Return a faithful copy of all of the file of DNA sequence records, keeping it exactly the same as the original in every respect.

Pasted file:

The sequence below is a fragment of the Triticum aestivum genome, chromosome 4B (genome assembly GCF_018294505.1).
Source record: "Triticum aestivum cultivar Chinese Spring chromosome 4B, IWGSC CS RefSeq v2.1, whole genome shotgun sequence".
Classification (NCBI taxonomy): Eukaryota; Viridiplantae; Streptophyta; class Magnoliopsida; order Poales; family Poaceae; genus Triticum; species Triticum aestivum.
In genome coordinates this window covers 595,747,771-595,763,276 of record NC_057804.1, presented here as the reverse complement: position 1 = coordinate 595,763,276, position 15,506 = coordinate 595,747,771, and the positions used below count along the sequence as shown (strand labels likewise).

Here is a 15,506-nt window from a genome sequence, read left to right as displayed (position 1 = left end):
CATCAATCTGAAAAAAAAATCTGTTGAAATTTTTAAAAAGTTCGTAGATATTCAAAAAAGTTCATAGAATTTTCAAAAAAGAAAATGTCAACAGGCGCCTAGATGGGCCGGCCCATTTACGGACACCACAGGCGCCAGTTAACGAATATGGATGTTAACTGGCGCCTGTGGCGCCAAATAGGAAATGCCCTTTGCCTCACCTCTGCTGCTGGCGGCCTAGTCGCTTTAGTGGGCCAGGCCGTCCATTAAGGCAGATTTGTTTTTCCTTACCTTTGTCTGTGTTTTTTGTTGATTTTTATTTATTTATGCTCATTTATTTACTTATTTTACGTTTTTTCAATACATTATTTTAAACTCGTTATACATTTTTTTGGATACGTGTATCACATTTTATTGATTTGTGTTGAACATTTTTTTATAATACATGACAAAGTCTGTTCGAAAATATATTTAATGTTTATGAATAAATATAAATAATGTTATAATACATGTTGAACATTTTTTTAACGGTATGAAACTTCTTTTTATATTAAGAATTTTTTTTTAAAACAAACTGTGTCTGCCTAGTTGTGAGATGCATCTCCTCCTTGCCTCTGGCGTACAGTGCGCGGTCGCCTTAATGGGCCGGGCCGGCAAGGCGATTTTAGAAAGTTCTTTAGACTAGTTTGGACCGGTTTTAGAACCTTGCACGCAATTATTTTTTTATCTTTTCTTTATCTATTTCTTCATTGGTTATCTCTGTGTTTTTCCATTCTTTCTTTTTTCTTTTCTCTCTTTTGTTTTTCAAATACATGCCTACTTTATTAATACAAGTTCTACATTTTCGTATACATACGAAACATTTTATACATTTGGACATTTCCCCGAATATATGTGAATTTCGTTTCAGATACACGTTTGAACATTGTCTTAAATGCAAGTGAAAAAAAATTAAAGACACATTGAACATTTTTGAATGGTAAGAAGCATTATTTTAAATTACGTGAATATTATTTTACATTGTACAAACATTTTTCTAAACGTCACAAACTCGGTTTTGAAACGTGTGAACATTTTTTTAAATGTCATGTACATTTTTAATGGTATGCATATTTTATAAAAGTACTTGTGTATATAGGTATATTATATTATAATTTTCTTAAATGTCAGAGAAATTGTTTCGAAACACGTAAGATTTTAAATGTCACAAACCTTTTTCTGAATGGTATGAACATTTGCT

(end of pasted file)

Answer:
The sequence below is a fragment of the Triticum aestivum genome, chromosome 4B (genome assembly GCF_018294505.1).
Source record: "Triticum aestivum cultivar Chinese Spring chromosome 4B, IWGSC CS RefSeq v2.1, whole genome shotgun sequence".
Classification (NCBI taxonomy): Eukaryota; Viridiplantae; Streptophyta; class Magnoliopsida; order Poales; family Poaceae; genus Triticum; species Triticum aestivum.
In genome coordinates this window covers 595,747,771-595,763,276 of record NC_057804.1, presented here as the reverse complement: position 1 = coordinate 595,763,276, position 15,506 = coordinate 595,747,771, and the positions used below count along the sequence as shown (strand labels likewise).

Here is a 15,506-nt window from a genome sequence, read left to right as displayed (position 1 = left end):
CATCAATCTGAAAAAAAAATCTGTTGAAATTTTTAAAAAGTTCGTAGATATTCAAAAAAGTTCATAGAATTTTCAAAAAAGAAAATGTCAACAGGCGCCTAGATGGGCCGGCCCATTTACGGACACCACAGGCGCCAGTTAACGAATATGGATGTTAACTGGCGCCTGTGGCGCCAAATAGGAAATGCCCTTTGCCTCACCTCTGCTGCTGGCGGCCTAGTCGCTTTAGTGGGCCAGGCCGTCCATTAAGGCAGATTTGTTTTTCCTTACCTTTGTCTGTGTTTTTTGTTGATTTTTATTTATTTATGCTCATTTATTTACTTATTTTACGTTTTTTCAATACATTATTTTAAACTCGTTATACATTTTTTTGGATACGTGTATCACATTTTATTGATTTGTGTTGAACATTTTTTTATAATACATGACAAAGTCTGTTCGAAAATATATTTAATGTTTATGAATAAATATAAATAATGTTATAATACATGTTGAACATTTTTTTAACGGTATGAAACTTCTTTTTATATTAAGAATTTTTTTTTAAAACAAACTGTGTCTGCCTAGTTGTGAGATGCATCTCCTCCTTGCCTCTGGCGTACAGTGCGCGGTCGCCTTAATGGGCCGGGCCGGCAAGGCGATTTTAGAAAGTTCTTTAGACTAGTTTGGACCGGTTTTAGAACCTTGCACGCAATTATTTTTTTATCTTTTCTTTATCTATTTCTTCATTGGTTATCTCTGTGTTTTTCCATTCTTTCTTTTTTCTTTTCTCTCTTTTGTTTTTCAAATACATGCCTACTTTATTAATACAAGTTCTACATTTTCGTATACATACGAAACATTTTATACATTTGGACATTTCCCCGAATATATGTGAATTTCGTTTCAGATACACGTTTGAACATTGTCTTAAATGCAAGTGAAAAAAAATTAAAGACACATTGAACATTTTTGAATGGTAAGAAGCATTATTTTAAATTACGTGAATATTATTTTACATTGTACAAACATTTTTCTAAACGTCACAAACTCGGTTTTGAAACGTGTGAACATTTTTTTAAATGTCATGTACATTTTTAATGGTATGCATATTTTATAAAAGTACTTGTGTATATAGGTATATTATATTATAATTTTCTTAAATGTCAGAGAAATTGTTTCGAAACACGTAAGATTTTAAATGTCACAAACCTTTTTCTGAATGGTATGAACATTTGCT